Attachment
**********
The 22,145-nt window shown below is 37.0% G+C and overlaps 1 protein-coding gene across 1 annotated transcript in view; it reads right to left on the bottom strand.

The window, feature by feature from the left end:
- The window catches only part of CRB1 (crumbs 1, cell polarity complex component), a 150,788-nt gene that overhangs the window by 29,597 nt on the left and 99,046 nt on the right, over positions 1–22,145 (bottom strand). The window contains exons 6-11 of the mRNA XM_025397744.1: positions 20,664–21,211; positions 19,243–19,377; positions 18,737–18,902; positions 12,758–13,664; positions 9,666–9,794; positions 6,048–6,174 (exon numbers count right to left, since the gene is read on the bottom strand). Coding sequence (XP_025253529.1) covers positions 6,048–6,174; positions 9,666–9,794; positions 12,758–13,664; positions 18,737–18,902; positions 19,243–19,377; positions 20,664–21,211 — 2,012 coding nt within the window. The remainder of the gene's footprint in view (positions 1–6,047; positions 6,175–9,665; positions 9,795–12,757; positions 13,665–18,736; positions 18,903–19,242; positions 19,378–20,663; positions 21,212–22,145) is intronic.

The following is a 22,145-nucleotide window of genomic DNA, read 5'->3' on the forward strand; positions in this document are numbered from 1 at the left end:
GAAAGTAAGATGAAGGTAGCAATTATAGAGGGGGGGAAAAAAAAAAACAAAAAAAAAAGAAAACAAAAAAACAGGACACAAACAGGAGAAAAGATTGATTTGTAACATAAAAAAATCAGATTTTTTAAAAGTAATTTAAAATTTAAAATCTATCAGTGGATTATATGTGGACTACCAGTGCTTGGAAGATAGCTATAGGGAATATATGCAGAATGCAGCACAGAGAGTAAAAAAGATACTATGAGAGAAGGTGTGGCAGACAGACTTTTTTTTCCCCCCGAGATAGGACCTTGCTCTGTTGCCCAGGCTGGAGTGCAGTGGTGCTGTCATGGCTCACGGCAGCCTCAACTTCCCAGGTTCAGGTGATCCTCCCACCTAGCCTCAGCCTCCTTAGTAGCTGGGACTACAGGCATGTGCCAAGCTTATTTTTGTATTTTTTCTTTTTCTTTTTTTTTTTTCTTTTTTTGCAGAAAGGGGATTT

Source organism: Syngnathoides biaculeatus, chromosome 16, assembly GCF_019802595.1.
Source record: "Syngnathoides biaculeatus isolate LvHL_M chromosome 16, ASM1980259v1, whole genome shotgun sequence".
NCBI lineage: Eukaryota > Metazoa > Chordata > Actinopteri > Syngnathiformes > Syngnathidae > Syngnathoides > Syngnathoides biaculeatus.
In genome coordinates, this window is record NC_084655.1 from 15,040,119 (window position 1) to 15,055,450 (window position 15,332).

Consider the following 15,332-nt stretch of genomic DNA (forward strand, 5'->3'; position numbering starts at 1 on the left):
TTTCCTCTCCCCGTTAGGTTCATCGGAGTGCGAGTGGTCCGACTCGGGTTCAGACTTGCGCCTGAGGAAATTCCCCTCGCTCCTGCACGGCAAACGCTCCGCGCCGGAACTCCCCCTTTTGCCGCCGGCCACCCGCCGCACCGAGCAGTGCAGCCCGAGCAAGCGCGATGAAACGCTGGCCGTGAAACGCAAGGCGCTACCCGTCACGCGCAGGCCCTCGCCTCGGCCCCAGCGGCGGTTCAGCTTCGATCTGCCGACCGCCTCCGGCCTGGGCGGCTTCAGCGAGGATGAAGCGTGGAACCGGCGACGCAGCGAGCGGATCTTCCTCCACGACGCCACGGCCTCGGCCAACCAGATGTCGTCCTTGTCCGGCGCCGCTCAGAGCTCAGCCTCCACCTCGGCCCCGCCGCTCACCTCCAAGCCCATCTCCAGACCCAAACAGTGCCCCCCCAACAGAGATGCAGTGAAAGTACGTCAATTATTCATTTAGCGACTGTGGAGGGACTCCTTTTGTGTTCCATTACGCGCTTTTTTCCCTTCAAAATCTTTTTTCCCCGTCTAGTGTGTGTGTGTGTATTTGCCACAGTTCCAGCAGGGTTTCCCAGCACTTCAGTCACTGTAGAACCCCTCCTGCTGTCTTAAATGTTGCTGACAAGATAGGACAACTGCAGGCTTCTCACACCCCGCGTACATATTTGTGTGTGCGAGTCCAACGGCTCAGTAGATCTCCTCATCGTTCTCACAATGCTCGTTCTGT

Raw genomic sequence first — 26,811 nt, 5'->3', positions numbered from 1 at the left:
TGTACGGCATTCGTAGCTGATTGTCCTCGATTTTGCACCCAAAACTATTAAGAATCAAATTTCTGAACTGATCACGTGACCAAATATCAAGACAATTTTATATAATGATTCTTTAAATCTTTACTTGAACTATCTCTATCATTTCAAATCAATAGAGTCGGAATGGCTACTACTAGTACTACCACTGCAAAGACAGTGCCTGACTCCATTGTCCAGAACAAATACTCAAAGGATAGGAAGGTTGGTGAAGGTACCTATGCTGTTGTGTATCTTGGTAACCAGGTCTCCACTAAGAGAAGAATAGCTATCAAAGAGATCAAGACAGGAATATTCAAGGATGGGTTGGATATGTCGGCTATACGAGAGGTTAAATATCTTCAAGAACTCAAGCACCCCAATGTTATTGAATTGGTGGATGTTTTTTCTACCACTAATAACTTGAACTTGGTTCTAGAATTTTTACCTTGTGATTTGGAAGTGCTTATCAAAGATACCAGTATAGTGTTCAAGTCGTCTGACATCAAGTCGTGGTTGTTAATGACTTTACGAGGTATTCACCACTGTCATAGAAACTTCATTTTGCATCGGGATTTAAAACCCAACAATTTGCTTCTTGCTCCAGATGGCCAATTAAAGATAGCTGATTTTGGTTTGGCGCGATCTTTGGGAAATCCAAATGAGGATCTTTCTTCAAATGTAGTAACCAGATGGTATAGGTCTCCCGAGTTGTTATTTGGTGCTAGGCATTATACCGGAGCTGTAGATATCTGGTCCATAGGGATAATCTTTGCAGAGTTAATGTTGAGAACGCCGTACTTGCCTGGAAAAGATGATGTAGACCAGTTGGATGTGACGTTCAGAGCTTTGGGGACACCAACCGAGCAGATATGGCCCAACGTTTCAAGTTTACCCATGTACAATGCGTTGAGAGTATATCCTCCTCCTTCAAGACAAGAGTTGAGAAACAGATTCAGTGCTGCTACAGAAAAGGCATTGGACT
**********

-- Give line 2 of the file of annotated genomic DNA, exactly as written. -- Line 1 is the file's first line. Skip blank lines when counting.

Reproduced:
The window, feature by feature from the left end: